Rajavva is a labourer in the paddy centre in Hanumajipet village, Telangana. Her job is to fill gunny bags with grains and she doesn’t work alone. It takes at least three people hours together to fill the gunny bags with the day’s quota of grains. It is tedious work but workers like Rajavva do not have any other option but to persevere. Marripelli Abhishek, Rajavva’s son, grew up watching his mother struggle at the centre. Six months ago his father migrated to Dubai to look for employment.
When the opportunity to participate in the National Level Inspire Science Exhibition (NLISE) held at IIT-Delhi arose, Abhishek, a class 8 student at the Zilla Parishad School, decided to participate with a machine that he had conceived to help ease his mother’s struggles.
He had a basic idea of what could help hamalis (labourers) like his mother fill gunny bags faster and with minimal effort. Though the idea had already germinated in the 13-year-old’s head, he needed guidance to build a working model. That’s where Venkatesham, a teacher at the ZP school stepped in to aid and abet the young innovator.
After a few trials and errors, Abhishek designed a paddy-filling device that reduced manual labour, thereby easing the work of the labourer.
Two wheels, an iron-sheet, iron pipe rods and a weighing machine go into creating the machine that costs between Rs 5000- 7000.
IPS officer, Akun Sabharwal, who is encouraging Abhishek to polish his design told The Better India, “The paddy-filling machine, primarily made of metal, has an opening on one side. An inlet area attached to a lever allows the paddy to be collected in it. The lever is then tilted completely to allow the grains to slide to the other side. A gunny bag is attached here to be filled.”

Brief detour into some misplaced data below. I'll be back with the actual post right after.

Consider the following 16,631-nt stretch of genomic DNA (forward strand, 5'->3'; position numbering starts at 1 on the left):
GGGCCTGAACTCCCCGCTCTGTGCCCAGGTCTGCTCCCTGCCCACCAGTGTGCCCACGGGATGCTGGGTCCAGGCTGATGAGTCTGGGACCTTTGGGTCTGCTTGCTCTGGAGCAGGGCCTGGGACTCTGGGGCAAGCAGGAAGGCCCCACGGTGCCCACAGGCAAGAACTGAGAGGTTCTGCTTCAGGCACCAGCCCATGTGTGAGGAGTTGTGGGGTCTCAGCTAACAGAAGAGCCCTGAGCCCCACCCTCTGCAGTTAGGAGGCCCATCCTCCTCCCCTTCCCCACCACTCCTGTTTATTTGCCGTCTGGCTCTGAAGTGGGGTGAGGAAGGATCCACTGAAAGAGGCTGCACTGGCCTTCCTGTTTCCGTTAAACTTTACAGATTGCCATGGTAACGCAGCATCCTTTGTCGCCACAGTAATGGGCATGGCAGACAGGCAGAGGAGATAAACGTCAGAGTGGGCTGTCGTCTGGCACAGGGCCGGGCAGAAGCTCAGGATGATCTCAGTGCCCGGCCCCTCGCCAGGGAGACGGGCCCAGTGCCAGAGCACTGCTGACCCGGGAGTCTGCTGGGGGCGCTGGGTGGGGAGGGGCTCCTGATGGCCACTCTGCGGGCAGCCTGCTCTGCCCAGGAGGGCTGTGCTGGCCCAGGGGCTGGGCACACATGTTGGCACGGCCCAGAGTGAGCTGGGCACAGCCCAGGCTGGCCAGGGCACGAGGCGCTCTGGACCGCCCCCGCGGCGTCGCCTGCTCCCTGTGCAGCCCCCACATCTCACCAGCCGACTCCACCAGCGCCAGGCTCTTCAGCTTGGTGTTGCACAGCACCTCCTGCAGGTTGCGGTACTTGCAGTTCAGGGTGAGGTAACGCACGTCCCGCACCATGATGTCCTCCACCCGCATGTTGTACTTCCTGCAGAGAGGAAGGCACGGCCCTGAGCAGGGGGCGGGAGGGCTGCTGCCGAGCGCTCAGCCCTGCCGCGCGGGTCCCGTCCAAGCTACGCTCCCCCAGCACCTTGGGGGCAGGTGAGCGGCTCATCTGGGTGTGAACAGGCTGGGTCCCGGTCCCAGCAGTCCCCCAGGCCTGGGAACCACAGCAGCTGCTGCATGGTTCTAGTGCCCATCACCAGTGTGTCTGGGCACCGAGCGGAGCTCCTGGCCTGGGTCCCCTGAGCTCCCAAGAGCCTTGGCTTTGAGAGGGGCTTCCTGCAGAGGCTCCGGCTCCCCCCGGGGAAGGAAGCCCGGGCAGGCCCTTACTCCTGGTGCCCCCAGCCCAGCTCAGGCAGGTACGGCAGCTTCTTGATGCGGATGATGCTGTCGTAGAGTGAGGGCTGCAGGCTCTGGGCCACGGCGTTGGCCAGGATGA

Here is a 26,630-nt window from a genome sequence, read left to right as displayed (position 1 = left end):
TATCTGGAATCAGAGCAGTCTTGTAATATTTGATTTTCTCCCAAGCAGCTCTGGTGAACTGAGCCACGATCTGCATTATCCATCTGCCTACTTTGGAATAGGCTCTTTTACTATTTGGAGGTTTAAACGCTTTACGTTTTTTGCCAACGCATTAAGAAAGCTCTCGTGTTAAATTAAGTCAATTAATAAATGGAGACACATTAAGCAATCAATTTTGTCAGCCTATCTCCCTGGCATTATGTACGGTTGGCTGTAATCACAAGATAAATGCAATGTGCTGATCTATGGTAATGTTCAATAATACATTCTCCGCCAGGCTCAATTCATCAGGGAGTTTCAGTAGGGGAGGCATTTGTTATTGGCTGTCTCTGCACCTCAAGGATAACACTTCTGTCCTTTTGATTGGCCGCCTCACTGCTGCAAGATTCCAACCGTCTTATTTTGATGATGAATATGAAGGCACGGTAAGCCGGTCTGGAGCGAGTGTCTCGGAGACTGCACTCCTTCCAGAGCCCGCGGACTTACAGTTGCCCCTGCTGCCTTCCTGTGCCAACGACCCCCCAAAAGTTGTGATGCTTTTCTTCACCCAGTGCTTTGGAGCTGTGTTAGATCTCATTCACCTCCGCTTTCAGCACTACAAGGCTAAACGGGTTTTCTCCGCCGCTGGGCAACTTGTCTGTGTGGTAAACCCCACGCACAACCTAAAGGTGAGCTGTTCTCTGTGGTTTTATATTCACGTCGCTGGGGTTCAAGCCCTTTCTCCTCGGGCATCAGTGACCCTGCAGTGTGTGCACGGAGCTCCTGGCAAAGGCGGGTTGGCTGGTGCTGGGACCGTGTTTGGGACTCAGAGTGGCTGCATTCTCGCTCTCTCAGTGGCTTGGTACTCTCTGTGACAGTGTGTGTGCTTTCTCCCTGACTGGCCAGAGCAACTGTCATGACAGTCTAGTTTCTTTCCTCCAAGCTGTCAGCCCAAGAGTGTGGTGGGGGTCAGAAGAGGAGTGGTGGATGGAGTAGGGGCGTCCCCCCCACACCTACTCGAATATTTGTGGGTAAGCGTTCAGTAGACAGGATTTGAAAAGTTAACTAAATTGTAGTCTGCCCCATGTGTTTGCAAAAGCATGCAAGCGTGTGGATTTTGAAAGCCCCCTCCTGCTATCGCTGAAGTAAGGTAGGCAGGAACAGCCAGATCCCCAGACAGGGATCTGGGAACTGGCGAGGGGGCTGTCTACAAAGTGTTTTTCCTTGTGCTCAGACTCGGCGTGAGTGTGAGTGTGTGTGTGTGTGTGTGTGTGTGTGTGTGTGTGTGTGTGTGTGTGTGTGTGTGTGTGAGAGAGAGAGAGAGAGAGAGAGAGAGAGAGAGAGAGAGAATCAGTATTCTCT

One gunny bag usually contains about 42 kg of paddy and one can imagine the labour that goes into filling it. Sabharwal further explained that Abhishek’s simple yet brilliant innovation completes the work faster and requires less number of people.
Abhishek won the third place at the NLISE and received a cash prize of Rs 10,000 as well as a laptop. But that was not all.
The little innovator is set to roll out his machine in the 4000 paddy purchasing centres across Telangana with Sabharwal’s aid!
Sabharwal, Commissioner of Civil Supplies with the Telangana government met Abhishek after the science exhibition. The young student’s machine so impressed the IPS officer that he decided to take it further.
Sabharwal told TBI, “It is a very useful innovation and people are willing to use it. In the forthcoming rabi season, which starts in the first week of April, we will be testing this model on a bigger scale. Abhishek’s model is fit for a person of his size. We need a machine which can be operated by a person who is between 5ft 5 inches to 6 feet tall.”
And so, the IPS officer has asked Abhishek to polish the design further and has gifted him with Rs 10,000 with a robot doll as encouragement. With the current model one has to collect the grains about six times to fill the bag whereas Sabharwal is hoping that the updated model will reduce the attempts to 2-3 times.
The Commissioner has also asked officials concerned to begin the process of obtaining a patent on Abhishek’s behalf. He has suggested the name Vari Abhishekam for the device.
IPS officer Sabharwal is planning to test the model in a few paddy purchasing centres in April. If the experiment spells success then the state will purchase the machine and use it the 4000 centres across Telangana.
Telangana is state where agriculture supports its economy. Therefore, even seemingly simple innovations come as a blessing to hamalis. Rice and maize are major crops of the state and whether it is farmers working in fields or labourers working in the tertiary sector, innovations like Vari Abhishekam can improve labour productivity.
(Edited by Saiqua Sultan)
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